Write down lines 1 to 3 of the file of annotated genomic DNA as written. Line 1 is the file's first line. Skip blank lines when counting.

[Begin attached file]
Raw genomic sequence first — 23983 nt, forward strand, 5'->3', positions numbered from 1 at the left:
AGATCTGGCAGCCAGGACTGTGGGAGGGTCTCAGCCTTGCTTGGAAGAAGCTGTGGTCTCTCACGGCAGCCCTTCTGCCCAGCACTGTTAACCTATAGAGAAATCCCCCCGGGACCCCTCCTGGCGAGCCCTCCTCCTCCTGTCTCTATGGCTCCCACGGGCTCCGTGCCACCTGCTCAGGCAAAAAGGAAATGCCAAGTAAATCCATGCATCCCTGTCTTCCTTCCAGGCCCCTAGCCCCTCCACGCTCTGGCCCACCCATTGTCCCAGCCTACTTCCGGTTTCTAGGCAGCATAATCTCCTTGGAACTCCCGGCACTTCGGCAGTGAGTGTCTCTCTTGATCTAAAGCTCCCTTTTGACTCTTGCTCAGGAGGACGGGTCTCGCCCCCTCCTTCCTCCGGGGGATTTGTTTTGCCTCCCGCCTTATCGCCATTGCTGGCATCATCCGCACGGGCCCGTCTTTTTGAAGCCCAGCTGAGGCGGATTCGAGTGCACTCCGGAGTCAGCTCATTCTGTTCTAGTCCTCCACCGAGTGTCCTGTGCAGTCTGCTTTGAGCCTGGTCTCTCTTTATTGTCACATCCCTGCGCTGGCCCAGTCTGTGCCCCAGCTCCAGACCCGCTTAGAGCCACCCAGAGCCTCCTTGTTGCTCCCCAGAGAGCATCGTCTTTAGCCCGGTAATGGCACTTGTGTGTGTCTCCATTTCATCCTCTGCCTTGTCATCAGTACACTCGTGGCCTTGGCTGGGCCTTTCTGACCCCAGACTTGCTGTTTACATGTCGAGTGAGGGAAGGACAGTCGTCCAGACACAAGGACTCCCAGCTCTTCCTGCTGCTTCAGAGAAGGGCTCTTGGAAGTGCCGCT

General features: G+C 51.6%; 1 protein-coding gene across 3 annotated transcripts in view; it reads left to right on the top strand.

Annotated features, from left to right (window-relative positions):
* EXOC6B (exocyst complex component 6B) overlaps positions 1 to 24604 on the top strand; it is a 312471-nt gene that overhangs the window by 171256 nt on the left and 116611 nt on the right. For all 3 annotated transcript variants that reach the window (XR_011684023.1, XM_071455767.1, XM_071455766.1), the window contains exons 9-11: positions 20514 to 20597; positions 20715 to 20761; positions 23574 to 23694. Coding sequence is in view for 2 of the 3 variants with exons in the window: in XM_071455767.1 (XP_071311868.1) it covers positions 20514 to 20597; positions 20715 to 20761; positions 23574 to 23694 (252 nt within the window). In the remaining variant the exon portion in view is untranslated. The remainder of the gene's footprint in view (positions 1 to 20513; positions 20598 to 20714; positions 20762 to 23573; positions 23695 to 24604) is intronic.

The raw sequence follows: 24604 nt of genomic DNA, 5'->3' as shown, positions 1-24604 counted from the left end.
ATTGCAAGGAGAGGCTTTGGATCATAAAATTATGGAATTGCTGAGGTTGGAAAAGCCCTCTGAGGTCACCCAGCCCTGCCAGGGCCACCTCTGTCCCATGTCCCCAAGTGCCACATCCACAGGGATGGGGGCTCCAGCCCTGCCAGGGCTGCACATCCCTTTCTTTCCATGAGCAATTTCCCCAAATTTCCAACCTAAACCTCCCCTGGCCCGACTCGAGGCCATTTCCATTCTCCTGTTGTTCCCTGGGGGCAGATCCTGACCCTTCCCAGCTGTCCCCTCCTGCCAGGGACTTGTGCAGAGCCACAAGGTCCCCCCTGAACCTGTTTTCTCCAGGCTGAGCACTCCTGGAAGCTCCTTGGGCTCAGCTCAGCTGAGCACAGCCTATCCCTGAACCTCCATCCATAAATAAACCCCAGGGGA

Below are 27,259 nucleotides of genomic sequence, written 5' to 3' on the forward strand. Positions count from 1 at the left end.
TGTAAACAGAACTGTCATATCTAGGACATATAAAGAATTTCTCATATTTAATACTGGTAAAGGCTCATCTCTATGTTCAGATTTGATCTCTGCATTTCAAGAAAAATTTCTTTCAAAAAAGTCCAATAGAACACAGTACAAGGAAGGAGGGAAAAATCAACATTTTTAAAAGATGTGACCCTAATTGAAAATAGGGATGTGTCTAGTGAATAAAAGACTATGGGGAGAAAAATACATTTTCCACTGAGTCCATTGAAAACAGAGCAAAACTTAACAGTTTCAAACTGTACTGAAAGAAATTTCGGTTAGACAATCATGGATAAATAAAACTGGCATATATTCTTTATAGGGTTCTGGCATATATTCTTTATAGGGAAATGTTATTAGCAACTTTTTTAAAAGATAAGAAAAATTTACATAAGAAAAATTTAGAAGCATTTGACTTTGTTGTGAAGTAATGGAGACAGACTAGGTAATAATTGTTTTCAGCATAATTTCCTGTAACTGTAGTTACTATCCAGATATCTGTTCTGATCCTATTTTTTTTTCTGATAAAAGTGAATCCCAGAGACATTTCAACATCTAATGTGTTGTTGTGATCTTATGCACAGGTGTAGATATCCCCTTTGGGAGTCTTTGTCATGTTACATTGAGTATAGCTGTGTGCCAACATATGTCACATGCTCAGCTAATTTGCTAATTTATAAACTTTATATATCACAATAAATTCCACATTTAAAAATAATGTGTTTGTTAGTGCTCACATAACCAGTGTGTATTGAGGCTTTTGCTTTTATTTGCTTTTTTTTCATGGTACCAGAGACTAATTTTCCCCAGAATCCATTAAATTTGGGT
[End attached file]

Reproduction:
Raw genomic sequence first — 23983 nt, forward strand, 5'->3', positions numbered from 1 at the left:
AGATCTGGCAGCCAGGACTGTGGGAGGGTCTCAGCCTTGCTTGGAAGAAGCTGTGGTCTCTCACGGCAGCCCTTCTGCCCAGCACTGTTAACCTATAGAGAAATCCCCCCGGGACCCCTCCTGGCGAGCCCTCCTCCTCCTGTCTCTATGGCTCCCACGGGCTCCGTGCCACCTGCTCAGGCAAAAAGGAAATGCCAAGTAAATCCATGCATCCCTGTCTTCCTTCCAGGCCCCTAGCCCCTCCACGCTCTGGCCCACCCATTGTCCCAGCCTACTTCCGGTTTCTAGGCAGCATAATCTCCTTGGAACTCCCGGCACTTCGGCAGTGAGTGTCTCTCTTGATCTAAAGCTCCCTTTTGACTCTTGCTCAGGAGGACGGGTCTCGCCCCCTCCTTCCTCCGGGGGATTTGTTTTGCCTCCCGCCTTATCGCCATTGCTGGCATCATCCGCACGGGCCCGTCTTTTTGAAGCCCAGCTGAGGCGGATTCGAGTGCACTCCGGAGTCAGCTCATTCTGTTCTAGTCCTCCACCGAGTGTCCTGTGCAGTCTGCTTTGAGCCTGGTCTCTCTTTATTGTCACATCCCTGCGCTGGCCCAGTCTGTGCCCCAGCTCCAGACCCGCTTAGAGCCACCCAGAGCCTCCTTGTTGCTCCCCAGAGAGCATCGTCTTTAGCCCGGTAATGGCACTTGTGTGTGTCTCCATTTCATCCTCTGCCTTGTCATCAGTACACTCGTGGCCTTGGCTGGGCCTTTCTGACCCCAGACTTGCTGTTTACATGTCGAGTGAGGGAAGGACAGTCGTCCAGACACAAGGACTCCCAGCTCTTCCTGCTGCTTCAGAGAAGGGCTCTTGGAAGTGCCGCT

General features: G+C 51.6%; 1 protein-coding gene across 3 annotated transcripts in view; it reads left to right on the top strand.